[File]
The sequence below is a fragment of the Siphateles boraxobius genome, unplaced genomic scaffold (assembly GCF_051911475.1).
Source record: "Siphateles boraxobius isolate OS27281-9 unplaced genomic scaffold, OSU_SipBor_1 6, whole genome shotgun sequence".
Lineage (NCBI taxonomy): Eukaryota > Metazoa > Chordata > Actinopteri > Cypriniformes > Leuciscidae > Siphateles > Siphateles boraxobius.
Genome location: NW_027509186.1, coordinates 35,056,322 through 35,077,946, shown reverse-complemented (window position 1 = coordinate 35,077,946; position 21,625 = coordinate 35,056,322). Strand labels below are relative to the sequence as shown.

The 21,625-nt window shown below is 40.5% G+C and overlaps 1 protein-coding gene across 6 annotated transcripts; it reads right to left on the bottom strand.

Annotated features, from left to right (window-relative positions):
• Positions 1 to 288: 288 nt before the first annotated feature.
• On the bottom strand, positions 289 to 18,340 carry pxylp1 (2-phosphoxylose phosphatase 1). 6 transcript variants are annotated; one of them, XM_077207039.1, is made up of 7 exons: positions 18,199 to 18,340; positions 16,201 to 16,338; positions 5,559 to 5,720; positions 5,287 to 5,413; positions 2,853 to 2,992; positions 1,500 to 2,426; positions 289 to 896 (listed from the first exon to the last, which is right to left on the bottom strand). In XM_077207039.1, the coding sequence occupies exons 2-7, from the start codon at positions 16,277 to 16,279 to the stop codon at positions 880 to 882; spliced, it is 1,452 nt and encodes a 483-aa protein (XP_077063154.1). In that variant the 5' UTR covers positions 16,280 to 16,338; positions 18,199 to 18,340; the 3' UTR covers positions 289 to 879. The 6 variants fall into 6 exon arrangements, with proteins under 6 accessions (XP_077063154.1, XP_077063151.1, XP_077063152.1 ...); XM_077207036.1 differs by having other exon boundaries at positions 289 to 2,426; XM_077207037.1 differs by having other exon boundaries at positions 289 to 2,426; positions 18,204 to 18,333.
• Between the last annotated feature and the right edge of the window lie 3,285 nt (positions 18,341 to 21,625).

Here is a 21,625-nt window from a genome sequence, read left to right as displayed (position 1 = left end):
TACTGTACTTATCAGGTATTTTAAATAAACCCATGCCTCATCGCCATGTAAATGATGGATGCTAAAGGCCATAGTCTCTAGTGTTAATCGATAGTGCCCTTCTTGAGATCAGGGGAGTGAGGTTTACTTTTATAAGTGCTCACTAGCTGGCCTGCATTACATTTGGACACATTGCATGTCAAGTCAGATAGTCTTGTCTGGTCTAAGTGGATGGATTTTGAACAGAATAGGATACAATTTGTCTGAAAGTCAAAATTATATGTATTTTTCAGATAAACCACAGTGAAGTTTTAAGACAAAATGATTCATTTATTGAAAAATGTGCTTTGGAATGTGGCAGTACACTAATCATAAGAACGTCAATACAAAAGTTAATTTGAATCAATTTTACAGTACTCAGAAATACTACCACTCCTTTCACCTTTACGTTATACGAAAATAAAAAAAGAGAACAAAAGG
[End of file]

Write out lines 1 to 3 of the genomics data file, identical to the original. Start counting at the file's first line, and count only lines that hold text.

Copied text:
The sequence below is a fragment of the Siphateles boraxobius genome, unplaced genomic scaffold (assembly GCF_051911475.1).
Source record: "Siphateles boraxobius isolate OS27281-9 unplaced genomic scaffold, OSU_SipBor_1 6, whole genome shotgun sequence".
Lineage (NCBI taxonomy): Eukaryota > Metazoa > Chordata > Actinopteri > Cypriniformes > Leuciscidae > Siphateles > Siphateles boraxobius.